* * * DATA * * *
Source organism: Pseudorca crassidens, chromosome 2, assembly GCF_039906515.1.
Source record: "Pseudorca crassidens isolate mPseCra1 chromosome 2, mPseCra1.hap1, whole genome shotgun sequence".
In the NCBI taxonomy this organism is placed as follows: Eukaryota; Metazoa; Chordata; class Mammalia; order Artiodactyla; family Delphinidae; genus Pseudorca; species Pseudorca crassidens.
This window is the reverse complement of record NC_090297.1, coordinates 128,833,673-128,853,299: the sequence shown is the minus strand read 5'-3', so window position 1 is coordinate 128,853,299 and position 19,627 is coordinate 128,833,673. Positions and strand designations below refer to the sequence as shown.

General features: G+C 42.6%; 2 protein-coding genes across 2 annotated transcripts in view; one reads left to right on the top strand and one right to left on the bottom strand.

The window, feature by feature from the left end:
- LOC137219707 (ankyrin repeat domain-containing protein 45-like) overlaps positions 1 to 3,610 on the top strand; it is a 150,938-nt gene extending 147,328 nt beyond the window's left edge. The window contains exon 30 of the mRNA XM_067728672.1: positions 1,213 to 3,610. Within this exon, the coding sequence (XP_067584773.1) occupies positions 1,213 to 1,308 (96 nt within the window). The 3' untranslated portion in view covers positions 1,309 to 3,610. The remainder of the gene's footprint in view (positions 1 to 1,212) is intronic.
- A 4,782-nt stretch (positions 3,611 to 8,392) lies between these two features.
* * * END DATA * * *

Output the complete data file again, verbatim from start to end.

Source organism: Pseudorca crassidens, chromosome 2, assembly GCF_039906515.1.
Source record: "Pseudorca crassidens isolate mPseCra1 chromosome 2, mPseCra1.hap1, whole genome shotgun sequence".
In the NCBI taxonomy this organism is placed as follows: Eukaryota; Metazoa; Chordata; class Mammalia; order Artiodactyla; family Delphinidae; genus Pseudorca; species Pseudorca crassidens.
This window is the reverse complement of record NC_090297.1, coordinates 128,833,673-128,853,299: the sequence shown is the minus strand read 5'-3', so window position 1 is coordinate 128,853,299 and position 19,627 is coordinate 128,833,673. Positions and strand designations below refer to the sequence as shown.

General features: G+C 42.6%; 2 protein-coding genes across 2 annotated transcripts in view; one reads left to right on the top strand and one right to left on the bottom strand.

The window, feature by feature from the left end:
- LOC137219707 (ankyrin repeat domain-containing protein 45-like) overlaps positions 1 to 3,610 on the top strand; it is a 150,938-nt gene extending 147,328 nt beyond the window's left edge. The window contains exon 30 of the mRNA XM_067728672.1: positions 1,213 to 3,610. Within this exon, the coding sequence (XP_067584773.1) occupies positions 1,213 to 1,308 (96 nt within the window). The 3' untranslated portion in view covers positions 1,309 to 3,610. The remainder of the gene's footprint in view (positions 1 to 1,212) is intronic.
- A 4,782-nt stretch (positions 3,611 to 8,392) lies between these two features.